(The place where the Buddha was born)
Siddhartha, the son of Sakya king Suddhodhana and queen Maya Devi was born in the Lumbini garden in 623 BC. Lumbini, a “World Heritage Site”, is located in the Himalayan foothills of Nepal.
Queen Maya Devi gave birth to little Siddhartha while traveling from Kapilavastu to Devadaha (her parent’s home) to give birth to her first child as per the tradition of that time. Along the way she was passing through the Lumbini garden where she stopped to admire the Sal trees in full bloom. She gave birth to Siddhartha on the full moon day of Vaishakha month, in standing position holding the branch of a sal tree.
The Buddhist literature mentions that newly born Siddhartha walked 7 steps towards the north and declared to be the chief in the world, and this shall be his last birth and there will be no more becoming for him.
A great immeasurable light emerged at the time of his birth penetrating even the darkest of the places. Simultaneously a Bodhi plant erupted from the soil in Uruvela (present-day Bodhgaya) at the same time of the birth of Buddha (the same tree under which Siddartha attained enlightenment).
In 249 BC Emperor Asoka visited Lumbini and placed a commemorative stone tablet at the exact spot of the birth of Buddha. He also erected a stone pillar to commemorate his visit.
Major attractions in Lumbini:
(Buddhist Pilgrimage Sites)
- Sanctum Santorum: The exact spot of the birth of Buddha was discovered after excavations of the old Maya Devi temple, in the same direction as described by the great Chinese pilgrim Hieun Tsang. The marker stone, buried deep in the sanctum sanctorum was placed by Emperor Asoka in 249 BC was. One can see the marker stone (70cmX 40cmX10cm) kept in a bulletproof glass at the Sanctum Santorum.
- Nativity sculpture: The nativity sculpture dates back to the 4th century BC and is placed in the new temple built over the exact spot of the birth of Buddha. The Nativity sculpture depicts the nativity scene. It has an image of Maya Devi, holding the branch of a sal tree, and next to her is Prajapati, her younger sister. The newly born Siddhartha is depicted in a standing position with two Devas receiving him.
- Asokan Pillar: The Lumbini Pillar was erected by the Mauryan Emperor Asoka in 249 BC. Originally, it had horse capital which was lost when lightning struck the pillar and the pillar got broken into two parts. Today the pillar measures 6.7 meters and stands in the Lumbini Park. The inscription engraved on the pillar testifies Lumbini as the birthplace of Buddha.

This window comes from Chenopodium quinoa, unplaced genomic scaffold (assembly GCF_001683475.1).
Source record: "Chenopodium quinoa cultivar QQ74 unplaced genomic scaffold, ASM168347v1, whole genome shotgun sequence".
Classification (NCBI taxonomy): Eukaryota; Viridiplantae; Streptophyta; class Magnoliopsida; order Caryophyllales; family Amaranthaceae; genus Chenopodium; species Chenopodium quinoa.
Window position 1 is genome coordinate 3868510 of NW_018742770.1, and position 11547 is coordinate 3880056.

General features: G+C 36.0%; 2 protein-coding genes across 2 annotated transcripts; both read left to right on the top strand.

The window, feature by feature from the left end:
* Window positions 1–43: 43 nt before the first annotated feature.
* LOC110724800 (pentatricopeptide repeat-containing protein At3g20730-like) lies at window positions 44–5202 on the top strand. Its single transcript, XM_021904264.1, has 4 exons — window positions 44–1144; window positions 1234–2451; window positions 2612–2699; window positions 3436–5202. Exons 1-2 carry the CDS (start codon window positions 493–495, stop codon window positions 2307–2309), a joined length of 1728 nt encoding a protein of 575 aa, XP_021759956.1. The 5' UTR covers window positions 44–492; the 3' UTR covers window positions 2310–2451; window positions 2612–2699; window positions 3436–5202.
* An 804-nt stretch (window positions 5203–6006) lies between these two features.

- Puskarini pond: Close to the Asokan Pillar there is the holy pond, Puskarini, which is believed to be the same pond where Queen Maya Devi had taken bath before giving birth to Siddhartha.
- Kapilavastu: Kapilvastu, the capital of Sakyan Kingdom and the place where Siddhartha spent his 29 years, is around 27 km from Lumbini at the present-day Tilaurakot (in Nepal). This is also the place where Siddhartha renounced the material world in search of enlightenment. The ruins of Kapilvastu include the remains of the fortification wall & eastern and western gates. The Eastern gate, through which Siddhartha took renunciation, is called the Mahabhiniskramana Dwara.
- Niglihawa: The birthplace of Kanakmuni Buddha is situated around 3 km from Tilaurakot. King Asoka erected a pillar in 249 BC to mark his pilgrimage to the site, which has got broken into two pieces. The lower part having inscriptions is submerged in the ground while the upper part is lying on the ground.
- Gotihawa: Situated around 7 km from Tilaurakot is believed to be the birthplace of Kakusandha Buddha. Gotihawa is marked by a stupa and an Asokan Pillar erected in 249 BC.
- Kudan: This is the site of ancient Nigrodharma (the Banyan Grove) which king Suddhodhan offered to Buddha when he first visited Kapilavastu with his 300 disciples, after enlightenment. It was the same place where his son Rahula asked for his inheritance and he was initiated into Buddhism. This is also the site where Prajapati Gautami, his second mother offered him a robe.
- Ramagama Stupa: The tribe of Koliyas obtained their share (one of the eight parts) of Buddha’s Relic which they enshrined in Ramagama. They built a Stupa on the banks of Jharahi River which is the only original undisturbed Dhatu Stupa in the world, containing the relics of Buddha.
- Devadaha: Devadaha was the ancient capital of the Koliya kingdom, and the maternal home of Queen Maya Devi, mother of Buddha. Devadaha is around 57 km from Lumbini and is marked by several historical sites including Maya Devi temple.
- Buddhist temples, monasteries, and meditation centers: There are numerous Buddhist temples and Buddhist meditation centers in Lumbini which should be visited. Major Buddhist temples that are recommended to visit include the Nepalese Vihara, Burmese Vihara, and the Tibetan Vihara.
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